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NO GOTHIC-ROCK RETIREMENT “I could be a real rock icon,” says Peter Murphy, “but that’s a graveyard for me.”
Peter Murphy's ninth solo record, artfully titled Ninth, is worth talking about, since it's his first in seven years and third straight to garner almost across-the-board praise from critics and fans alike. Then there's that little ditty he did with Bauhaus that set in motion the brand of music that is the very reason for this goth issue. There will be more on that later, but right now, Murphy's talking Maxell cassettes, specifically the iconic "Break the sound barrier" UK ad that the singer appeared in as the "Blown Away Guy" in the early '80s — unrecognizable in a suit and skinny tie while Mussorgsky's "Night on Bald Mountain" blasts from the speakers, causing a great big gust.

"I've always loved the idea of placing myself out of context," Murphy says by phone from London. "And suddenly appearing on people's television screens in a suit, looking totally gorgeous, on this Maxell ad when the subtext could be taken as, 'This is subversive, he's propagating home taping,' which was an issue at that time. I love the idea of people going, 'Wait a minute, what's going on here — who is this person?' "

Oh, it's just the guy who in 1979 gave the world our #1 goth anthem, "Bela Lugosi's Dead," a song that continues to resonate throughout the dark culture with its timeless refrain of "Undead, undead, undead." The fact that it's such a legendary song is impressive considering that Bauhaus were together just over a month when they stepped into the studio to record it.

"When we started writing it, in that moment, it sounded very symphonic and [had] a very beautiful hymn-like progression of chords, and it evoked a sense of the religious almost," Murphy says. "It's very calming, peaceful, and spacious. We followed its lead into making it a very long opus, which was very brave of us, because no one would play a nine-minute song, but that wasn't really a consideration."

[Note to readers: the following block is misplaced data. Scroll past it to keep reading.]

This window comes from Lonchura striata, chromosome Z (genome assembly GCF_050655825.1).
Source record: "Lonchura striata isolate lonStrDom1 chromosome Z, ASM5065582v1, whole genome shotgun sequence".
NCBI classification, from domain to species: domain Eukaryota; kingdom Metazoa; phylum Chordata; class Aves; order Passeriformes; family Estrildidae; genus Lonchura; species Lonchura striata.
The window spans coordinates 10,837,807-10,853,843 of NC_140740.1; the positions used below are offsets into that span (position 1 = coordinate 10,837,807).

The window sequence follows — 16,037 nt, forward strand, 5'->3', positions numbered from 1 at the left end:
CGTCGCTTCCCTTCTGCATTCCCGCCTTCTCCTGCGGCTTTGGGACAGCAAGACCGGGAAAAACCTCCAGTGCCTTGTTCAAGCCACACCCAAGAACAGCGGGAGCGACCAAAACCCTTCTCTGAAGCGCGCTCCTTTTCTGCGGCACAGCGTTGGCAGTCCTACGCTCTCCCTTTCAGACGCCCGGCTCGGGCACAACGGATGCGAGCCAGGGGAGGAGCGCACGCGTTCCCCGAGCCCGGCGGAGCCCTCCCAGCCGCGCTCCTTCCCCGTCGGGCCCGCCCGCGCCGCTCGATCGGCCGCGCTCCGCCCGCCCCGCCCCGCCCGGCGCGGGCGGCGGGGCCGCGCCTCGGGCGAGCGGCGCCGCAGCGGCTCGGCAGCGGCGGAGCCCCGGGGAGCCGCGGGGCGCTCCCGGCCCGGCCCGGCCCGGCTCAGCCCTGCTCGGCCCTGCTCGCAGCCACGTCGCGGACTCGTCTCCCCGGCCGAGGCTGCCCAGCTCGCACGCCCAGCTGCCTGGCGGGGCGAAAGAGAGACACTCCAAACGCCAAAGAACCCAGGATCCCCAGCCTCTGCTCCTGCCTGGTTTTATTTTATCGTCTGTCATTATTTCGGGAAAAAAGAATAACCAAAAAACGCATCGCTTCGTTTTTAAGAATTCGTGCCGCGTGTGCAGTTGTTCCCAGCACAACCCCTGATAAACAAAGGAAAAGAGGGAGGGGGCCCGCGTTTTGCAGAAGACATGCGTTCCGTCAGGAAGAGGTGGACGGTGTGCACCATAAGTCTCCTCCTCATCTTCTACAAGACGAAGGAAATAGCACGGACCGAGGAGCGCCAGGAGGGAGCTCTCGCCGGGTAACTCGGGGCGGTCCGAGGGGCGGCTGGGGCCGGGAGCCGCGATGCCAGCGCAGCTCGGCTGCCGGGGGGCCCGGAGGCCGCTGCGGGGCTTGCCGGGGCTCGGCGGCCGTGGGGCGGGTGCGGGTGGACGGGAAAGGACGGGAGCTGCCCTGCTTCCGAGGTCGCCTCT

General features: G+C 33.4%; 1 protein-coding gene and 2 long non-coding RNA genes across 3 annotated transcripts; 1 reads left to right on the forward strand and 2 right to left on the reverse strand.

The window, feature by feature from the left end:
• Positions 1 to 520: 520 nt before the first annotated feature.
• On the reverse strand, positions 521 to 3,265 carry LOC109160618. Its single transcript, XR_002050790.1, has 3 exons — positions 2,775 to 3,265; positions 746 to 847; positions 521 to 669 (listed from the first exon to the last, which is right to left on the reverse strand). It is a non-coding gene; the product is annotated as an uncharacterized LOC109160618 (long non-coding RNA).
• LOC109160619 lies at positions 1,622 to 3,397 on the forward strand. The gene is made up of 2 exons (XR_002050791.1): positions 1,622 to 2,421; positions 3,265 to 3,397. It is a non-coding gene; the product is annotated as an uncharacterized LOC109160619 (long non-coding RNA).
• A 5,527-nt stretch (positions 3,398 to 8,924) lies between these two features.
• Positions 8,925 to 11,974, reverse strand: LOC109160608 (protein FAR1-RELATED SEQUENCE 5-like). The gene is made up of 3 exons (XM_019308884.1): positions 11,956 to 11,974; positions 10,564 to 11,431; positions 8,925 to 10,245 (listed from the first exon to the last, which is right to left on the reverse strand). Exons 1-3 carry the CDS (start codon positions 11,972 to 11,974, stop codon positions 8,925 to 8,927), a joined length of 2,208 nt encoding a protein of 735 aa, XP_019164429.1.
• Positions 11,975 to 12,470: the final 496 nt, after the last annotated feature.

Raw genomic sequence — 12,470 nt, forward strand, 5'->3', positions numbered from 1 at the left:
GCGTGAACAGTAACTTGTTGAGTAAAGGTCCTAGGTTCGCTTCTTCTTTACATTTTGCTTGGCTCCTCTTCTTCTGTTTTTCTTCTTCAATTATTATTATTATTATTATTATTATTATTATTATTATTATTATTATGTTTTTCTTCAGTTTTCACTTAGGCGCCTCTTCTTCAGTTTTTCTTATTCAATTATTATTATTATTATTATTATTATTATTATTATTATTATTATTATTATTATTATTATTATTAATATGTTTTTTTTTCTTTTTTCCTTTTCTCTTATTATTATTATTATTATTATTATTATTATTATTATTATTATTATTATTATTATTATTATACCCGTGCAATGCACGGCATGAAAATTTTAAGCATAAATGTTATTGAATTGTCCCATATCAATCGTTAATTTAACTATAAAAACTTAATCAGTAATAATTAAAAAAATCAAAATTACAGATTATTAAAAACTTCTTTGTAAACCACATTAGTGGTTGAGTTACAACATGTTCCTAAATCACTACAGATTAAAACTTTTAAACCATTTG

But people did play it, and have been ever since. It was Murphy's first-ever vocal performance in a studio, done in one take, and he took his cue from the way he interpreted the priest at church reciting the homily, which was half spoken and half recited as a song. "When we stopped, we all just knew; it was a moment of synchronicity where we all went, 'Oh yeah.' And when I listened to it back — I'd never heard myself being played back — it was like, 'Oh dear, I was right.' It was extremely magical and stimulating to me. It all confirmed my own certainty almost. It was almost like I had a prescient certainty that this was going to happen."

Bauhaus could've existed on the merits of that track alone, but they made it through three more records before a break-up, with reunions that seem to come on a 10-year cycle. The most recent split ended amid acrimony in 2008. There was one heated argument that came to a head when an exasperated Murphy took the rose petals that he throws out during performances, put them in his mouth, and spat them at the rest of the band. It resulted in "I Spit Roses," the first single from Ninth.

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